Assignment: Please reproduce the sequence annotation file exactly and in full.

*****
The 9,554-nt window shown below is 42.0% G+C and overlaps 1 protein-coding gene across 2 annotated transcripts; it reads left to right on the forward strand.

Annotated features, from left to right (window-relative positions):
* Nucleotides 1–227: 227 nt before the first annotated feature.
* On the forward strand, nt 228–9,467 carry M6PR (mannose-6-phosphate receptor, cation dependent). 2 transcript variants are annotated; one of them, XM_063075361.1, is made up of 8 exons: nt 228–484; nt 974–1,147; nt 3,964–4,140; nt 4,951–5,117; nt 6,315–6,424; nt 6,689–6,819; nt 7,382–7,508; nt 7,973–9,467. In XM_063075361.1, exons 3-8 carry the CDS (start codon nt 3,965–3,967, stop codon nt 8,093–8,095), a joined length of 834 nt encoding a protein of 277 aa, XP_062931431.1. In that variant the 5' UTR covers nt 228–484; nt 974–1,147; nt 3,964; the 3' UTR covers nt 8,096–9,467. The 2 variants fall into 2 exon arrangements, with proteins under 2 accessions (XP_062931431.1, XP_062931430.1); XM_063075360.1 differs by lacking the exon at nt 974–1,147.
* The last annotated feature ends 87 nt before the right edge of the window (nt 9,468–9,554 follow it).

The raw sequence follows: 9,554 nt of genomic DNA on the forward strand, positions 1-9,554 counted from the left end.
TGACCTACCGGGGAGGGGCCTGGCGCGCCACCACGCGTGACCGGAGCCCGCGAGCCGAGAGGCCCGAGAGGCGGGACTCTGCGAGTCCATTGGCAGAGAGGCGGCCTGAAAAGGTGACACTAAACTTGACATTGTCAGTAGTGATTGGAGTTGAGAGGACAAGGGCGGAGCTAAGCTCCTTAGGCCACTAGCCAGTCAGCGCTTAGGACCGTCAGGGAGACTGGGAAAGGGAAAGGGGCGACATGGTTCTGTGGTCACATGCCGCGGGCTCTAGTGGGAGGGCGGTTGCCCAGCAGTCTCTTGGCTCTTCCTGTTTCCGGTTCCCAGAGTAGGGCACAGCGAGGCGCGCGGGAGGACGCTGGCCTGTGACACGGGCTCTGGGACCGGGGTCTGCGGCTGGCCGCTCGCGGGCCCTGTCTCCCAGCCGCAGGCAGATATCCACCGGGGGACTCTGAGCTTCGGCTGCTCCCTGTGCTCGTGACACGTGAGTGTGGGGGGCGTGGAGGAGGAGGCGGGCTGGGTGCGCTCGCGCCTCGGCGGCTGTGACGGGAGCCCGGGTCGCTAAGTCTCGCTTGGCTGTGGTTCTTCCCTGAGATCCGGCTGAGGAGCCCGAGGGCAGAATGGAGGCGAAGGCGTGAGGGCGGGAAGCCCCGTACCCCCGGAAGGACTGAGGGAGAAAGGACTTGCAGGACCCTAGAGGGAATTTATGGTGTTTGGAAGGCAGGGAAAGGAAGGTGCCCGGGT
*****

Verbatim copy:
The 9,554-nt window shown below is 42.0% G+C and overlaps 1 protein-coding gene across 2 annotated transcripts; it reads left to right on the forward strand.

Annotated features, from left to right (window-relative positions):
* Nucleotides 1–227: 227 nt before the first annotated feature.
* On the forward strand, nt 228–9,467 carry M6PR (mannose-6-phosphate receptor, cation dependent). 2 transcript variants are annotated; one of them, XM_063075361.1, is made up of 8 exons: nt 228–484; nt 974–1,147; nt 3,964–4,140; nt 4,951–5,117; nt 6,315–6,424; nt 6,689–6,819; nt 7,382–7,508; nt 7,973–9,467. In XM_063075361.1, exons 3-8 carry the CDS (start codon nt 3,965–3,967, stop codon nt 8,093–8,095), a joined length of 834 nt encoding a protein of 277 aa, XP_062931431.1. In that variant the 5' UTR covers nt 228–484; nt 974–1,147; nt 3,964; the 3' UTR covers nt 8,096–9,467. The 2 variants fall into 2 exon arrangements, with proteins under 2 accessions (XP_062931431.1, XP_062931430.1); XM_063075360.1 differs by lacking the exon at nt 974–1,147.
* The last annotated feature ends 87 nt before the right edge of the window (nt 9,468–9,554 follow it).

The raw sequence follows: 9,554 nt of genomic DNA on the forward strand, positions 1-9,554 counted from the left end.
TGACCTACCGGGGAGGGGCCTGGCGCGCCACCACGCGTGACCGGAGCCCGCGAGCCGAGAGGCCCGAGAGGCGGGACTCTGCGAGTCCATTGGCAGAGAGGCGGCCTGAAAAGGTGACACTAAACTTGACATTGTCAGTAGTGATTGGAGTTGAGAGGACAAGGGCGGAGCTAAGCTCCTTAGGCCACTAGCCAGTCAGCGCTTAGGACCGTCAGGGAGACTGGGAAAGGGAAAGGGGCGACATGGTTCTGTGGTCACATGCCGCGGGCTCTAGTGGGAGGGCGGTTGCCCAGCAGTCTCTTGGCTCTTCCTGTTTCCGGTTCCCAGAGTAGGGCACAGCGAGGCGCGCGGGAGGACGCTGGCCTGTGACACGGGCTCTGGGACCGGGGTCTGCGGCTGGCCGCTCGCGGGCCCTGTCTCCCAGCCGCAGGCAGATATCCACCGGGGGACTCTGAGCTTCGGCTGCTCCCTGTGCTCGTGACACGTGAGTGTGGGGGGCGTGGAGGAGGAGGCGGGCTGGGTGCGCTCGCGCCTCGGCGGCTGTGACGGGAGCCCGGGTCGCTAAGTCTCGCTTGGCTGTGGTTCTTCCCTGAGATCCGGCTGAGGAGCCCGAGGGCAGAATGGAGGCGAAGGCGTGAGGGCGGGAAGCCCCGTACCCCCGGAAGGACTGAGGGAGAAAGGACTTGCAGGACCCTAGAGGGAATTTATGGTGTTTGGAAGGCAGGGAAAGGAAGGTGCCCGGGT